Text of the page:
# Taylor polynomial: the higher the degree, the better the approximation?

Let $$f$$ be an infinite times differentiable function. Is it true that: the higher the degree $$n$$ of the Taylor polynomial $$T_{n,f,x_0}$$ of $$f$$ around $$x_0$$, the better the approximation?

Some thoughts. Given $$n$$, polynomial $$T_{n,f,x_0}$$ is the best approximation of $$f$$ near $$x_0$$ that fulfils the requirement of equal derivatives with $$f$$ at $$x_0$$. So regarding polynomials of degree at most $$n$$, $$T_{n,f,x_0}$$ is the winner.

On the other hand, although one would like $$T_{n,f,x_0}$$ to fit better function $$f$$, as $$n$$ grows larger, it seems to me that there is no reason for this to happen. Of course, one should define what "fit better" means. In our case, it would be something like:

$$\sup_{x\in I}|T_{n+1,f,x_0}(x)-f(x)|\leqslant \sup_{x\in I}|T_{n,f,x_0}(x)-f(x)|$$ in a neighborhood $$I$$ of $$x_0$$.

Of course, I must admit that the cases I see graphically most of the times, fulfill the last requirement, by fitting better and better the graph of $$f.$$

Thank in advance for the help.

• Have you thought about the error bounds? Apr 5, 2020 at 15:29
• Regarding error bounds, $R_{n,f,x_0}(x)$ would be given as $\frac{f^{(n+1)}(\xi)}{(n+1)!}(x-x_0)^n$ for some $\xi=\xi(x,x_0,n)$. Is there any reason to have $|R_{n+1,f,x_0}(x)|\leqslant |R_{n,f,x_0}(x)|$ for any $x$ near $x_0$? Apr 5, 2020 at 15:33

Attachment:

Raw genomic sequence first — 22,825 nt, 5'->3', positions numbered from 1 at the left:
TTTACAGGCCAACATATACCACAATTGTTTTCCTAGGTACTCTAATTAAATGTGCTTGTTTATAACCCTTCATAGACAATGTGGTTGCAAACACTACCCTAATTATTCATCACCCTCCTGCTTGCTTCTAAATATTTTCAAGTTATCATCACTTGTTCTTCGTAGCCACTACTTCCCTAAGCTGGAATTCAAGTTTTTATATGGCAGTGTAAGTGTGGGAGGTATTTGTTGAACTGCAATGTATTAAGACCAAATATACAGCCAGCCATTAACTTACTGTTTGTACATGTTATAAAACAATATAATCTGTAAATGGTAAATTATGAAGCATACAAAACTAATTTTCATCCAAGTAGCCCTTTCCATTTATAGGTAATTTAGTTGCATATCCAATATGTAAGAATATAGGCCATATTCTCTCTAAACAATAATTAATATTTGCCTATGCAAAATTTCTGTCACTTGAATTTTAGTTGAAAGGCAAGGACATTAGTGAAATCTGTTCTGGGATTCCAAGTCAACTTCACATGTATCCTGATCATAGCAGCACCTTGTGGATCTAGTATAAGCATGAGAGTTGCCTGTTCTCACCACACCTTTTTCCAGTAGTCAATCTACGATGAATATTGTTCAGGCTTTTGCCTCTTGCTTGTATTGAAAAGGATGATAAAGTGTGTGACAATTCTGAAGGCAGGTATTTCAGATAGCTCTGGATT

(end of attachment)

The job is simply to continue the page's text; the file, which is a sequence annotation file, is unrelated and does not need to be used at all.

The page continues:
• The classical example of $f(x)=e^{-1/x^2}$ for $x\neq 0$ (and $f(0)=0$) has identically-zero Taylor polynomials. Apr 5, 2020 at 15:38
• Well, what I was thinking was that the derivatives are bounded on an interval about $x_0$, so if $x$ is sufficiently close to $x_0$, the bound for the $n$th degree polynomial is less than the bound for the $(n-1)$st degree polynomial. But that's just an upper bound, so my idea doesn't work. Apr 5, 2020 at 15:41
• @NikolaosSkout (1) You should write a complete, rigorous question at the start of your post. (2) Could it be true that $|T_{n+1,f,x_0}(x)-f(x)| \le |T_{n,f,x_0}(x)-f(x)|$ for all $x \in I$? Apr 8, 2020 at 16:16

WLOG $$x_0=0.$$ Claim: Given $$n,$$ there exists $$r>0$$ such that

$$|f(x)-T_{n+1}(x)| \le |f(x)-T_{n}(x)|,\,|x|

To prove this, note first that if $$f^{(n+1)}(0)=0,$$ then $$T_{n+1}=T_n,$$ and there is nothing to prove. So assume $$f^{(n+1)}(0)\ne 0.$$ By the Langrange form of the remainder, we have

$$f(x)-T_{n}(x) = \frac{f^{(n+1)}(c)}{(n+1)!}x^{n+1},$$

where $$c$$ is between $$0$$ and $$x.$$

Because $$f^{(n+1)}(0)\ne 0,$$ there is $$s>0$$ and a positive constant $$A$$ such that $$|f(x)-T_{n}(x)| \ge A|x|^{n+1}$$ for $$|x| But using Lagrange again, we have the standard estimate

$$|f(x)-T_{n+1}(x)|=O(x^{n+2})$$

as $$x\to 0.$$ Since $$O(x^{n+2})$$ is bounded above by $$A|x|^{n+1}$$ for small $$x,$$ we have the desired result.

We can say more: either $$f^{(n+1)}(0)= 0,$$ in which case $$T_{n+1}=T_n,$$ or $$f^{(n+1)}(0)\ne 0,$$ in which case there will exist $$r>0$$ such that

$$|f(x)-T_{n+1}(x)| < |f(x)-T_{n}(x)|,\,0<|x|

I've taken a few liberties in getting the main points across. Ask if you have questions.